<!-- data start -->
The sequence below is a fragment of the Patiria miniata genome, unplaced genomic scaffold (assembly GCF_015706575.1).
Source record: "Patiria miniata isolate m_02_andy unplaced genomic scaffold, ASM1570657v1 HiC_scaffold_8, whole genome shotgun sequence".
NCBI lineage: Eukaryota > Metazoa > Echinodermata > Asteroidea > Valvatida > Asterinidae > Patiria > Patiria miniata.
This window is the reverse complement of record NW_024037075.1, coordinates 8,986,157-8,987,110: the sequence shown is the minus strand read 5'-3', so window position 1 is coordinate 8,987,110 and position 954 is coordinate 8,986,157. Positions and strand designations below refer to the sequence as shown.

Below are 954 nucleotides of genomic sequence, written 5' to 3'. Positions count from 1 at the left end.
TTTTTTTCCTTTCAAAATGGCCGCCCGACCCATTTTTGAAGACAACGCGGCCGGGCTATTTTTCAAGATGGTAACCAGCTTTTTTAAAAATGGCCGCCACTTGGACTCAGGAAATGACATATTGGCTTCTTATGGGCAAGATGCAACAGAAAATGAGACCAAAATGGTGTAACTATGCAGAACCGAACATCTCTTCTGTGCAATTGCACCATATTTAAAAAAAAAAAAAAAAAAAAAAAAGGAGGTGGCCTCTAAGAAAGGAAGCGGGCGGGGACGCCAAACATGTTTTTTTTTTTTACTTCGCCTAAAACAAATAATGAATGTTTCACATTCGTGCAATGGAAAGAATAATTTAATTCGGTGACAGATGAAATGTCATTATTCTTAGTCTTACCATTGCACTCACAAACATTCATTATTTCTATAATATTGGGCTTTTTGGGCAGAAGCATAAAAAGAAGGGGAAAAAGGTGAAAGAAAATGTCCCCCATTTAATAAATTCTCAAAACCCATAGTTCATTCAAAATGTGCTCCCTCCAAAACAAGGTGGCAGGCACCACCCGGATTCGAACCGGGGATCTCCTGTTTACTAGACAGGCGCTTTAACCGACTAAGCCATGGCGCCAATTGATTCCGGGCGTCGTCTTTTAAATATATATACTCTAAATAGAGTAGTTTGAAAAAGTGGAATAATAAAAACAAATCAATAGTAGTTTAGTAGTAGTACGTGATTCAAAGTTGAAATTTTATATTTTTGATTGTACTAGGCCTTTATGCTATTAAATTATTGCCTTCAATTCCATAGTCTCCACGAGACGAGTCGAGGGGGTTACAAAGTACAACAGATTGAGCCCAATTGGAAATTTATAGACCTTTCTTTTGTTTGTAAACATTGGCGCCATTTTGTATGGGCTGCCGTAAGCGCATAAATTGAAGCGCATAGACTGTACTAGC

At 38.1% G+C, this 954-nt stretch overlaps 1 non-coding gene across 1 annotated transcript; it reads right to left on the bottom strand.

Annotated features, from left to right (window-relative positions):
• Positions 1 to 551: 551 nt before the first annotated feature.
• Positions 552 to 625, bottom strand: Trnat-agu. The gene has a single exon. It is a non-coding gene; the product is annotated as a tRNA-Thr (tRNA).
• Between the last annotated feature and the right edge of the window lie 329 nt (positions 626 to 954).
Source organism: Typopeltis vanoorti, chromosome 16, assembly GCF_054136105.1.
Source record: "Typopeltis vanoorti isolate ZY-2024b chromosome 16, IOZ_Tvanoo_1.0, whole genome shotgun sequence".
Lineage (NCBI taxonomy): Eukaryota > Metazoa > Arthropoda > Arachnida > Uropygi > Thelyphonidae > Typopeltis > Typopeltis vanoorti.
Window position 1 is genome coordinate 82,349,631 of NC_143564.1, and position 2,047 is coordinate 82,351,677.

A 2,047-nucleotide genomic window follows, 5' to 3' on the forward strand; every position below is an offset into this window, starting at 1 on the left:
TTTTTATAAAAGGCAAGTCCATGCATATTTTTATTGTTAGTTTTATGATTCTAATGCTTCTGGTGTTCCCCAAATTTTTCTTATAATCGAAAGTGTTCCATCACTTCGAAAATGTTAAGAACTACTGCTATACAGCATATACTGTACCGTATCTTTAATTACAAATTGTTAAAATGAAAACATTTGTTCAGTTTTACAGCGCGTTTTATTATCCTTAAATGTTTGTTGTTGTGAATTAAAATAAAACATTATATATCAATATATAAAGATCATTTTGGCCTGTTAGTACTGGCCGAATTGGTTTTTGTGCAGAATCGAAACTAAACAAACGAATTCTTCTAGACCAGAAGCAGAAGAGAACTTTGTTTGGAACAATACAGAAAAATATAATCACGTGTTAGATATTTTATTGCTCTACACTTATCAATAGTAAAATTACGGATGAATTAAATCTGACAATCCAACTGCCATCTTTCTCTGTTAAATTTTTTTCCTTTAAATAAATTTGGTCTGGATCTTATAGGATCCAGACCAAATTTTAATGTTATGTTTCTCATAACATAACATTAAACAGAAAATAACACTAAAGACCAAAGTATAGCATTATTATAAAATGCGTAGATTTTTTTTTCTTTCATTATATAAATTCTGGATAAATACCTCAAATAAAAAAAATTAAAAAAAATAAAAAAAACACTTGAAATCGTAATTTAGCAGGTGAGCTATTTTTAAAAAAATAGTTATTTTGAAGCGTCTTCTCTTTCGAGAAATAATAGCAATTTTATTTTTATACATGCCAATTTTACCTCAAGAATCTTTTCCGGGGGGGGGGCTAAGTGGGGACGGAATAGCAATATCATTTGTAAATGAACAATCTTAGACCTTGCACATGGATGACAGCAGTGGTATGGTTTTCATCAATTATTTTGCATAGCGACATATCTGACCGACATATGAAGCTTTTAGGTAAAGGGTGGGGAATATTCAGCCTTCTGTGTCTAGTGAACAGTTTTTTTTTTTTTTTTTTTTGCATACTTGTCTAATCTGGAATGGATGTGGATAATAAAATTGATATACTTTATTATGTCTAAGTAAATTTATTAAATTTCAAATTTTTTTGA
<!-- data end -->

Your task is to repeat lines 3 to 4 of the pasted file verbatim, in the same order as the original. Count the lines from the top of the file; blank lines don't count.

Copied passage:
NCBI lineage: Eukaryota > Metazoa > Echinodermata > Asteroidea > Valvatida > Asterinidae > Patiria > Patiria miniata.
This window is the reverse complement of record NW_024037075.1, coordinates 8,986,157-8,987,110: the sequence shown is the minus strand read 5'-3', so window position 1 is coordinate 8,987,110 and position 954 is coordinate 8,986,157. Positions and strand designations below refer to the sequence as shown.